To further validate the identified composite signature as a potential biomarker associated with efficacy, we applied it to an independent dataset from CheckMate 010. For this validation dataset, model performance demonstrated by the AUC-ROC curve was 0.71 and accuracy was 0.68. As shown in the Kaplan–Meier analyses, both actual and predicted clearance groups (high vs low) were significantly associated with OS (p < 0.01), whereby patients in the lower-clearance group had longer OS than patients with higher clearance (Fig. 2c and d). Our results suggest that the selected composite baseline cytokine profile was able to stratify patients into low- and high-risk groups and was significantly associated with OS in the independent test dataset (p < 0.01; Fig. 2d). The robust association of the identified composite signature with OS was observed in independent training and validation clinical studies.

Exploring the prognostic value of the composite cytokine signature

To evaluate the prognostic value of the identified cytokine composite signature in patients with RCC, we used it to predict nivolumab clearance groups in patients randomized to everolimus in CheckMate 025. After categorization based on high or low clearance, Kaplan–Meier analysis was conducted to evaluate the association between predicted clearance group and OS. As shown in Fig. 3, a significant difference was observed between groups predicted to have high or low clearance (p < 0.0001), with patients with low clearance shown to have longer OS. It is important to point out that actual clearance data were not available for patients in the comparison cohort treated with everolimus, which highlights the additional value of applying the current approach to generate predicted clearance values. Taken together, these results confirm the prognostic role of the composite cytokine signature in patients with RCC, which is consistent with our previous observation that clearance has been shown to be strongly associated with OS in multivariable survival analyses [12,13,14].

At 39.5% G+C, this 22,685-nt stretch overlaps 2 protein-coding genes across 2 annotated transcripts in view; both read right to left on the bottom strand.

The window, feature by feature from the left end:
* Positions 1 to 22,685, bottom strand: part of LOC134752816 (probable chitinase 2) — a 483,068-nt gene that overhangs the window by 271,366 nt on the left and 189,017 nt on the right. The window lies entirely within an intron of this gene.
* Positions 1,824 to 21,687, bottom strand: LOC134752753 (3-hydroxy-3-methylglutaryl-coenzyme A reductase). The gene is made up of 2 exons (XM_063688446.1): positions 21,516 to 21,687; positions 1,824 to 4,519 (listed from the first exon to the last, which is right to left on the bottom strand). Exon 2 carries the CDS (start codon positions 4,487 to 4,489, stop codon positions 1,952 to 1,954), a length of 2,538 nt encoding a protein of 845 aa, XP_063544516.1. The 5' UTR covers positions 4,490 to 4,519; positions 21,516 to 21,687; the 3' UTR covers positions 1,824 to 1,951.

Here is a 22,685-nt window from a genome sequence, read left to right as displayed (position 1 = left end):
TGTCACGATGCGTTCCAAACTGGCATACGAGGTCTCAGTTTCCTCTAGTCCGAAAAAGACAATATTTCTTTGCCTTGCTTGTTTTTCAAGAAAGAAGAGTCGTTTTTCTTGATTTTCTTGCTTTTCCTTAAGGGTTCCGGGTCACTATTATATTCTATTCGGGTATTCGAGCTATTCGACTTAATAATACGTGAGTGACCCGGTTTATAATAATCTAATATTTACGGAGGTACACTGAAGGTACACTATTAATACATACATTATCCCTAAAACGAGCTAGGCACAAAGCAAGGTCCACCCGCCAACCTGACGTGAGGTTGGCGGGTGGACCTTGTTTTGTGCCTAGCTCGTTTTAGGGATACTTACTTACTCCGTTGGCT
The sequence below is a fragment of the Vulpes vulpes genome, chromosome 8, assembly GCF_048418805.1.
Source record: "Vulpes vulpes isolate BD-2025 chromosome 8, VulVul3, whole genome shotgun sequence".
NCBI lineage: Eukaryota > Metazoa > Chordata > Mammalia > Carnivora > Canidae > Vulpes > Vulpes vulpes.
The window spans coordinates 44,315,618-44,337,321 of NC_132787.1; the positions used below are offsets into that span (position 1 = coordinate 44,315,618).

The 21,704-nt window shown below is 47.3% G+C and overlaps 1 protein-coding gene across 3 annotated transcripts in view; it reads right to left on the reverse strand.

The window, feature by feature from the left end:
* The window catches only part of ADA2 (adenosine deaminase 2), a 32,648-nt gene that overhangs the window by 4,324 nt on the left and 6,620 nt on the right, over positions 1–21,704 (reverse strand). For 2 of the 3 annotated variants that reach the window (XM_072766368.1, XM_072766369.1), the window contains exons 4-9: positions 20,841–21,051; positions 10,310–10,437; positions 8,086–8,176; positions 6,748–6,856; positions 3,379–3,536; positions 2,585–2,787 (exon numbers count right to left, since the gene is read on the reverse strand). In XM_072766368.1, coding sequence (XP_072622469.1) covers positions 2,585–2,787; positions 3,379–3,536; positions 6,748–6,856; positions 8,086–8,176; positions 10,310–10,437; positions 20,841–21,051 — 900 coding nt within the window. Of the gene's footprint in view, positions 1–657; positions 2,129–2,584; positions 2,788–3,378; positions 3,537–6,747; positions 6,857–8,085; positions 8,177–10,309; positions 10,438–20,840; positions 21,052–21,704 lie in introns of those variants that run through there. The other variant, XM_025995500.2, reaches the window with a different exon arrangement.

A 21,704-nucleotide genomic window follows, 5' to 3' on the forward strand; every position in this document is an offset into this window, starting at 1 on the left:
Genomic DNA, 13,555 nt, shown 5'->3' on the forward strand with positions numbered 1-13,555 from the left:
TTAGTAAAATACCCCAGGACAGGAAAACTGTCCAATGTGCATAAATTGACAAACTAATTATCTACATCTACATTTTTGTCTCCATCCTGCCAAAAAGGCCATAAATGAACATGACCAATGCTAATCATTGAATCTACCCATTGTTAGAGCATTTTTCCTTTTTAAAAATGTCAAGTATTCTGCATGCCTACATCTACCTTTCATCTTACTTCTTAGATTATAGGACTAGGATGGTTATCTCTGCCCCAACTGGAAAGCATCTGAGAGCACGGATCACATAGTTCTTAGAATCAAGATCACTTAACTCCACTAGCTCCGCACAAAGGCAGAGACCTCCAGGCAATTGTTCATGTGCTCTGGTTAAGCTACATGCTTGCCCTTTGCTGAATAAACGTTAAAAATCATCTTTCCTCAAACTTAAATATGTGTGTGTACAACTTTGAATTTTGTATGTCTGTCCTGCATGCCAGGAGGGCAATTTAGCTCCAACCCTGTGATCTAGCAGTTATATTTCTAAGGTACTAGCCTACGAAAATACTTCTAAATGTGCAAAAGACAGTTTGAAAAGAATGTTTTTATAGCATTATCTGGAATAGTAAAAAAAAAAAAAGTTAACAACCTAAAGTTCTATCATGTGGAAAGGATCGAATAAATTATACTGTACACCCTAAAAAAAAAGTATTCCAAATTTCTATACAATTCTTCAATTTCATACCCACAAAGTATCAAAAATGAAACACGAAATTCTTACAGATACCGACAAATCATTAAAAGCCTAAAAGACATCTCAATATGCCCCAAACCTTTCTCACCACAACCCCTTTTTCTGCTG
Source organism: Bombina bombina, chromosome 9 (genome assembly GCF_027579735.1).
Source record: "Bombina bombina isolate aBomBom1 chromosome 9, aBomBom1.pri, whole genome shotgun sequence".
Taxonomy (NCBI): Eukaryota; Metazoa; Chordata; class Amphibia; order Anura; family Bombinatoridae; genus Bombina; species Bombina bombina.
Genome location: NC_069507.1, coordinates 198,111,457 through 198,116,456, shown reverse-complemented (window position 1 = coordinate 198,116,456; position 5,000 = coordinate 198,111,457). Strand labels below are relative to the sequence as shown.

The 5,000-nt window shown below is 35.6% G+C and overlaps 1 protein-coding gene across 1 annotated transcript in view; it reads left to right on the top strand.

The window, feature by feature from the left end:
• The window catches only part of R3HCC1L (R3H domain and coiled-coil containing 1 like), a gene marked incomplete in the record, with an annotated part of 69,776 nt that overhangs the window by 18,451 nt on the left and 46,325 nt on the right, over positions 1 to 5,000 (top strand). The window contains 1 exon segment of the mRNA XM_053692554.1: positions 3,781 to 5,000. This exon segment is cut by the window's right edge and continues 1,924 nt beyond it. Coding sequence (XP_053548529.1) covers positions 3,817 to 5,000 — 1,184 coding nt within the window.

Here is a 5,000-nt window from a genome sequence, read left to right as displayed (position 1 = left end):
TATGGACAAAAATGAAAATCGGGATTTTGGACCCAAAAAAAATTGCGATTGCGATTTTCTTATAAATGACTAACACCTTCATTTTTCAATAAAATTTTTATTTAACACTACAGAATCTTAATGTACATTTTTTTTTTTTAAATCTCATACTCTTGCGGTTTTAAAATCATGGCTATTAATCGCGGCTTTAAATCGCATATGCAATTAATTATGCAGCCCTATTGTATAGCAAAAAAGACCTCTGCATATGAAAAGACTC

Fig. 3
figure 3

The predicted clearance of patients treated with everolimus (comparator arm of CheckMate 025), via the prognostic cytokine signature, was associated with OS. OS overall survival, predicted high CL patients predicted to have high clearance from the cytokine signature, predicted low CL patients predicted to have low clearance from the cytokine signature


In the present study and to our knowledge, this is the first time a composite cytokine signature containing eight cytokines selected by the machine-learning analysis based on the correlation with nivolumab clearance in RCC has been identified and validated. The identified signature was associated with RCC prognosis, regardless of treatment with nivolumab or everolimus, suggesting its potential utility as a novel independent prognostic tool. The strong association between OS and predicted clearance via the composite cytokine signature in everolimus-treated patients supported our hypothesis that clearance, potentially associated with patients’ overall disease status, could serve as a useful marker of long-term survival benefit.